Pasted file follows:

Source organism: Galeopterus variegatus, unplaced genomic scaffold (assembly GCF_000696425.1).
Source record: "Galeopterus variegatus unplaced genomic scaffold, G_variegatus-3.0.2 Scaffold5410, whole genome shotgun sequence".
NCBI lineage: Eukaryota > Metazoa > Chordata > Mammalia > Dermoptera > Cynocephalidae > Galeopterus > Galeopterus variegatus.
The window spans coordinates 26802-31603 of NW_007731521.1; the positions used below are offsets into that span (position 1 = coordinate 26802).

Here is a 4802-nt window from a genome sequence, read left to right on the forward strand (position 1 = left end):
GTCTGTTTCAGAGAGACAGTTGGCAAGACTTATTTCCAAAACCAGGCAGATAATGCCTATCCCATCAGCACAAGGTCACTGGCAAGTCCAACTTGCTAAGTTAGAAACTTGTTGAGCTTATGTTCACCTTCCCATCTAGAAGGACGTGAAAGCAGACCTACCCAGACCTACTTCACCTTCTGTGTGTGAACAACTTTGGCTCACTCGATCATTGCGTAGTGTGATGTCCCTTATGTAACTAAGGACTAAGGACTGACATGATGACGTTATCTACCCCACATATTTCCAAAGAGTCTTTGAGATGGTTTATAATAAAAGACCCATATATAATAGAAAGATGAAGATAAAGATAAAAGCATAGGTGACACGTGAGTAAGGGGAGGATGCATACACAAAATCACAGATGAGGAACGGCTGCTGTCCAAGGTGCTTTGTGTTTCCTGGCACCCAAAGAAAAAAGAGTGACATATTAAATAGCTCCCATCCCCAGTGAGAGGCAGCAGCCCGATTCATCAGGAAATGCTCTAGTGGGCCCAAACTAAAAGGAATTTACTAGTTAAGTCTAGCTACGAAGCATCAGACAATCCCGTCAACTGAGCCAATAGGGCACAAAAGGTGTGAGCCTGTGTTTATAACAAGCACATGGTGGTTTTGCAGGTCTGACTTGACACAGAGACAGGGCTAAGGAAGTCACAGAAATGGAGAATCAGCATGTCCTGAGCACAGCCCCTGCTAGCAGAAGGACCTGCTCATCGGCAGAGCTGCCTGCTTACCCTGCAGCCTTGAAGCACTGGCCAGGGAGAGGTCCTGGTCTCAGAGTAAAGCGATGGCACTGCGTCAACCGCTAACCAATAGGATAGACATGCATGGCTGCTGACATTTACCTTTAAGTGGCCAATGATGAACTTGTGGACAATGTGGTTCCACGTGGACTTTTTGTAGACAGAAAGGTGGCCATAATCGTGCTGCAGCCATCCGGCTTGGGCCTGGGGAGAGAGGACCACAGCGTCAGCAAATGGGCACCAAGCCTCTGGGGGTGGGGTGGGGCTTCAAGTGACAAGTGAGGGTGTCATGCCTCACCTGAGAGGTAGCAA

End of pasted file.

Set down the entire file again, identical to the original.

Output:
Source organism: Galeopterus variegatus, unplaced genomic scaffold (assembly GCF_000696425.1).
Source record: "Galeopterus variegatus unplaced genomic scaffold, G_variegatus-3.0.2 Scaffold5410, whole genome shotgun sequence".
NCBI lineage: Eukaryota > Metazoa > Chordata > Mammalia > Dermoptera > Cynocephalidae > Galeopterus > Galeopterus variegatus.
The window spans coordinates 26802-31603 of NW_007731521.1; the positions used below are offsets into that span (position 1 = coordinate 26802).

Here is a 4802-nt window from a genome sequence, read left to right on the forward strand (position 1 = left end):
GTCTGTTTCAGAGAGACAGTTGGCAAGACTTATTTCCAAAACCAGGCAGATAATGCCTATCCCATCAGCACAAGGTCACTGGCAAGTCCAACTTGCTAAGTTAGAAACTTGTTGAGCTTATGTTCACCTTCCCATCTAGAAGGACGTGAAAGCAGACCTACCCAGACCTACTTCACCTTCTGTGTGTGAACAACTTTGGCTCACTCGATCATTGCGTAGTGTGATGTCCCTTATGTAACTAAGGACTAAGGACTGACATGATGACGTTATCTACCCCACATATTTCCAAAGAGTCTTTGAGATGGTTTATAATAAAAGACCCATATATAATAGAAAGATGAAGATAAAGATAAAAGCATAGGTGACACGTGAGTAAGGGGAGGATGCATACACAAAATCACAGATGAGGAACGGCTGCTGTCCAAGGTGCTTTGTGTTTCCTGGCACCCAAAGAAAAAAGAGTGACATATTAAATAGCTCCCATCCCCAGTGAGAGGCAGCAGCCCGATTCATCAGGAAATGCTCTAGTGGGCCCAAACTAAAAGGAATTTACTAGTTAAGTCTAGCTACGAAGCATCAGACAATCCCGTCAACTGAGCCAATAGGGCACAAAAGGTGTGAGCCTGTGTTTATAACAAGCACATGGTGGTTTTGCAGGTCTGACTTGACACAGAGACAGGGCTAAGGAAGTCACAGAAATGGAGAATCAGCATGTCCTGAGCACAGCCCCTGCTAGCAGAAGGACCTGCTCATCGGCAGAGCTGCCTGCTTACCCTGCAGCCTTGAAGCACTGGCCAGGGAGAGGTCCTGGTCTCAGAGTAAAGCGATGGCACTGCGTCAACCGCTAACCAATAGGATAGACATGCATGGCTGCTGACATTTACCTTTAAGTGGCCAATGATGAACTTGTGGACAATGTGGTTCCACGTGGACTTTTTGTAGACAGAAAGGTGGCCATAATCGTGCTGCAGCCATCCGGCTTGGGCCTGGGGAGAGAGGACCACAGCGTCAGCAAATGGGCACCAAGCCTCTGGGGGTGGGGTGGGGCTTCAAGTGACAAGTGAGGGTGTCATGCCTCACCTGAGAGGTAGCAA